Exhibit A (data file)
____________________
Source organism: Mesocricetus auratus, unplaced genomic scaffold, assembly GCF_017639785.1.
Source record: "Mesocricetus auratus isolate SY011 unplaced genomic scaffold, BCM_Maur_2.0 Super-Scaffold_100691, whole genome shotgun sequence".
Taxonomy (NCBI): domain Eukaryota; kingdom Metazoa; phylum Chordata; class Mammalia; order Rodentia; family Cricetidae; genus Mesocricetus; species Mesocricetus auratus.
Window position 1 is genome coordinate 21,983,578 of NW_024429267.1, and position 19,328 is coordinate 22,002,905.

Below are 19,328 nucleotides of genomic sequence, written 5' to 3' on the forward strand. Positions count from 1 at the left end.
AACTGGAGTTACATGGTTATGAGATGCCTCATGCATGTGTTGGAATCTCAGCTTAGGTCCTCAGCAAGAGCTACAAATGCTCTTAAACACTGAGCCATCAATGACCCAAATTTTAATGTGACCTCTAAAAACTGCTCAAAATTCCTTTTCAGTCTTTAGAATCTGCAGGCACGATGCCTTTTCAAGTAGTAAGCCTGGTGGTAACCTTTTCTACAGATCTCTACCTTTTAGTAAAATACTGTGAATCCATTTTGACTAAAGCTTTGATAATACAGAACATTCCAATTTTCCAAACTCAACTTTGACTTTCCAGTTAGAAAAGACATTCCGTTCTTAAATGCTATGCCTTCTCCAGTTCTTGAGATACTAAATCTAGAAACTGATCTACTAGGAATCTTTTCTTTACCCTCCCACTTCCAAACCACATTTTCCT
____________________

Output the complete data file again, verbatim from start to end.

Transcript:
Source organism: Mesocricetus auratus, unplaced genomic scaffold, assembly GCF_017639785.1.
Source record: "Mesocricetus auratus isolate SY011 unplaced genomic scaffold, BCM_Maur_2.0 Super-Scaffold_100691, whole genome shotgun sequence".
Taxonomy (NCBI): domain Eukaryota; kingdom Metazoa; phylum Chordata; class Mammalia; order Rodentia; family Cricetidae; genus Mesocricetus; species Mesocricetus auratus.
Window position 1 is genome coordinate 21,983,578 of NW_024429267.1, and position 19,328 is coordinate 22,002,905.

Below are 19,328 nucleotides of genomic sequence, written 5' to 3' on the forward strand. Positions count from 1 at the left end.
AACTGGAGTTACATGGTTATGAGATGCCTCATGCATGTGTTGGAATCTCAGCTTAGGTCCTCAGCAAGAGCTACAAATGCTCTTAAACACTGAGCCATCAATGACCCAAATTTTAATGTGACCTCTAAAAACTGCTCAAAATTCCTTTTCAGTCTTTAGAATCTGCAGGCACGATGCCTTTTCAAGTAGTAAGCCTGGTGGTAACCTTTTCTACAGATCTCTACCTTTTAGTAAAATACTGTGAATCCATTTTGACTAAAGCTTTGATAATACAGAACATTCCAATTTTCCAAACTCAACTTTGACTTTCCAGTTAGAAAAGACATTCCGTTCTTAAATGCTATGCCTTCTCCAGTTCTTGAGATACTAAATCTAGAAACTGATCTACTAGGAATCTTTTCTTTACCCTCCCACTTCCAAACCACATTTTCCT